A Guide to the United States’ History of Recognition, Diplomatic, and Consular Relations, by Country, since 1776: The United Arab Emirates
Prior to 1971, the Trucial Sheikdoms of Abu Dhabi, Dubai, Sharja, Ajman, Umm al-Qaiwain, Fujairah, and Ras al-Khaimah were under a British protectorate. As such, the United States had a very limited relationship with the sheikdoms. Relations became more regular when these sheikdoms formed the United Arab Emirates and gained independence in 1971. Since then, relations became more regular and have grown stronger over the years.
U.S. Recognition of the United Arab Emirates’ Independence, 1971.
The UAE declared its independence on December 2, 1971, following the completion of treaties with Great Britain. The United States recognized the United Arab Emirates the next day on December 3.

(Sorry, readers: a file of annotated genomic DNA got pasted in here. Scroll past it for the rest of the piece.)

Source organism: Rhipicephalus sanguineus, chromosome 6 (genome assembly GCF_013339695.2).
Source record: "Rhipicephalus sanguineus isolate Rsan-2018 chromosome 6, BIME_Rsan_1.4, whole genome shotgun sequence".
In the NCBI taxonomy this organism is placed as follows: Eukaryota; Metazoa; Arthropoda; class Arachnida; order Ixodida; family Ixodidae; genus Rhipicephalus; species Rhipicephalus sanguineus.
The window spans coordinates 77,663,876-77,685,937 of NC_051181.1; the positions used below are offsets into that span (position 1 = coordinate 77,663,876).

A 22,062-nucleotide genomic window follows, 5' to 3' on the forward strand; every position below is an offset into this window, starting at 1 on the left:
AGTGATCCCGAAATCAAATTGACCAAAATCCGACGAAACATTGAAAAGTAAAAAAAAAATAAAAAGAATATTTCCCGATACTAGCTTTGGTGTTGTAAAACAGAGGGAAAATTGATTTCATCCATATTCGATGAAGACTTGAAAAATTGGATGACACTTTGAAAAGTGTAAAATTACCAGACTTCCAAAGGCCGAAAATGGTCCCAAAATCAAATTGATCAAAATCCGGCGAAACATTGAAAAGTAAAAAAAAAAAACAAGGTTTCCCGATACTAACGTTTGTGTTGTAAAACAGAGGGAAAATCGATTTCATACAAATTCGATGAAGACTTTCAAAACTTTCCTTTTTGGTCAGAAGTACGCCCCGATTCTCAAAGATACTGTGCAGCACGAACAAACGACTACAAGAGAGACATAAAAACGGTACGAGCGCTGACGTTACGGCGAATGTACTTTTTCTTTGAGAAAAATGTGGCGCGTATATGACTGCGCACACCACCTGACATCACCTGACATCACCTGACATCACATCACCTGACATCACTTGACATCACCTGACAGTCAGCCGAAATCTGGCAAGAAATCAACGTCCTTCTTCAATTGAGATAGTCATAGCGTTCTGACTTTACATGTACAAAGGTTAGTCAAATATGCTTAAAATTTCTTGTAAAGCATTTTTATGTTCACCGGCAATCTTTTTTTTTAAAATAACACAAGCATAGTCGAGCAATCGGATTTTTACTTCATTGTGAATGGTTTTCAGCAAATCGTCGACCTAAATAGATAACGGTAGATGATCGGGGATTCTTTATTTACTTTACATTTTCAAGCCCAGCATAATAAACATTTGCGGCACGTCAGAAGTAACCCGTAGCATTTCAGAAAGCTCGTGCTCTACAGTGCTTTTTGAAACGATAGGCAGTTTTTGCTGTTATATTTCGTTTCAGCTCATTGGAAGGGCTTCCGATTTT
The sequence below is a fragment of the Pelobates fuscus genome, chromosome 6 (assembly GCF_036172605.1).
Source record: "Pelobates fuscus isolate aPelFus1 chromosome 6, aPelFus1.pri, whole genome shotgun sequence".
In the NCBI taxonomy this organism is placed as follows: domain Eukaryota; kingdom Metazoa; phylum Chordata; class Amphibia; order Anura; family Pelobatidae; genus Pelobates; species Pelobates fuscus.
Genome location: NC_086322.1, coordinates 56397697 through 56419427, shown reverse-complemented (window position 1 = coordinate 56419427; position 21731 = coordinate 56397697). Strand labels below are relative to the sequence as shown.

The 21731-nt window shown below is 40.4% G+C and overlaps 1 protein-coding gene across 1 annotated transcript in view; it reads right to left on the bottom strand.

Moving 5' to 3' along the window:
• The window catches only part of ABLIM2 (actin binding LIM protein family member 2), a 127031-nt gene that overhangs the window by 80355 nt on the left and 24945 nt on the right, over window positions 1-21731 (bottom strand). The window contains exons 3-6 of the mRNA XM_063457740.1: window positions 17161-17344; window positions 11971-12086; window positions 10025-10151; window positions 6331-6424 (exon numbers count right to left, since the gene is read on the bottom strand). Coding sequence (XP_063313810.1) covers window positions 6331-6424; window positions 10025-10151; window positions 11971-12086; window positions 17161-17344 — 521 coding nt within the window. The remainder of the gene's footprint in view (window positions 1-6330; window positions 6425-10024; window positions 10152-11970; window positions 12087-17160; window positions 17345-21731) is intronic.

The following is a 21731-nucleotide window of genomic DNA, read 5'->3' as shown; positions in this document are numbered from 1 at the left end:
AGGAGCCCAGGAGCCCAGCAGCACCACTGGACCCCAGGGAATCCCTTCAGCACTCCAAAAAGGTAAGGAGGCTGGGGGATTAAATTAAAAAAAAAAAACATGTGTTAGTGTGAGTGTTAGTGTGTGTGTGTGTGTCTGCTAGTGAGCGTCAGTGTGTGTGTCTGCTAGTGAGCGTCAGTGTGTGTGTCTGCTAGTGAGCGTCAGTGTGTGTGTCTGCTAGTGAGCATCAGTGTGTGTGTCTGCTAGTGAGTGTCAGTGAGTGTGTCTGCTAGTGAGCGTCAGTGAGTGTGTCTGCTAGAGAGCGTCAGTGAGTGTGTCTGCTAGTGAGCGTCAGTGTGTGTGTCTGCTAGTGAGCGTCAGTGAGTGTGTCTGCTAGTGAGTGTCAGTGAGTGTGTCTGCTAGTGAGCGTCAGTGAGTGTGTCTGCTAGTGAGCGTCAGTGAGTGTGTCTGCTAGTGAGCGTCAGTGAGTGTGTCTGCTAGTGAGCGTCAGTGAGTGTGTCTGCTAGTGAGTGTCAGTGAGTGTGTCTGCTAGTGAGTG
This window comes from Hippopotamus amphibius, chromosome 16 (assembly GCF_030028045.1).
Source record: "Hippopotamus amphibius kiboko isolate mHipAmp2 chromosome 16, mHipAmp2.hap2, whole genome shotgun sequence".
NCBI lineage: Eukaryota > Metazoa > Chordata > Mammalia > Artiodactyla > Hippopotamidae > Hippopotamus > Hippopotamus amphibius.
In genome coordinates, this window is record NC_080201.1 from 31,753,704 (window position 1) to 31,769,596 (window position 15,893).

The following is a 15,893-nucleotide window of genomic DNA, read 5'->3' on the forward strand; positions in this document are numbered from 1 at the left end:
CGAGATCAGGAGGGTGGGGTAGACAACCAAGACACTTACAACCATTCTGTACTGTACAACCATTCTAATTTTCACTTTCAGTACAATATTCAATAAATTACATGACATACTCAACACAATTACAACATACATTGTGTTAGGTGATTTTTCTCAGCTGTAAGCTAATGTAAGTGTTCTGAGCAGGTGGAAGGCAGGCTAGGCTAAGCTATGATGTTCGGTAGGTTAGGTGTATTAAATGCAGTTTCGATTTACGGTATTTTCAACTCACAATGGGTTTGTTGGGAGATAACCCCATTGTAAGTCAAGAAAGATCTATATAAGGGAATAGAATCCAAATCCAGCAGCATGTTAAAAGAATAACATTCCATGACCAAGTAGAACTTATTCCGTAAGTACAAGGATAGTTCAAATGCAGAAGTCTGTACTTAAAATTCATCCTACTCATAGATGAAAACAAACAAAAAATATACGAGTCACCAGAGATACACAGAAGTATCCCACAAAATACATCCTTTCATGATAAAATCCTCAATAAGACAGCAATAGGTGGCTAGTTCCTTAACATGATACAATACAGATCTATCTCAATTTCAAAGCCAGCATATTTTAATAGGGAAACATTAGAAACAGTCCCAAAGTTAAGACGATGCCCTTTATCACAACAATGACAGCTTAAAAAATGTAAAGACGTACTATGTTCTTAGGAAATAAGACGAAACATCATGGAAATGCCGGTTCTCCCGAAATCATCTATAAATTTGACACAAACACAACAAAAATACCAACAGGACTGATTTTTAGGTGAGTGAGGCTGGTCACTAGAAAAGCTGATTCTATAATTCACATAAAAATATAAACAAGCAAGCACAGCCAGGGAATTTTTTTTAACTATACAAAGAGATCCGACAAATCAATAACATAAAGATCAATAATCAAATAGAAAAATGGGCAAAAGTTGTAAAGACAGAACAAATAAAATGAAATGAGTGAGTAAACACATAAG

Establishment of Diplomatic Relations, 1972.
Diplomatic relations were established on March 20, 1972, when American Envoy Extraordinary and Minister Plenipotentiary William A. Stoltzfus, Jr. presented his credentials to the government of the United Arab Emirates. Stoltzfus was also accredited to a number of other Persian Gulf states and he resided in Kuwait.
Establishment of the American Embassy in the United Arab Emirates, 1974.
The United States Embassy in Abu Dhabi was established on June 24, 1974, when the first American Ambassador in residence, Michael Edmund Sterner, presented his credentials to United Arab Emirates’ officials.
- Department of State, Foreign Relations of the United States, 1969-1976, Volume XXIV, Middle East Region and Arabian Peninsula, 1969–1972; Jordan, September 1970 (Washington, DC: United States Government Printing Office, 2008).
- Department of State Country Fact Sheet: United Arab Emirates
- Department of State Country Information: United Arab Emirates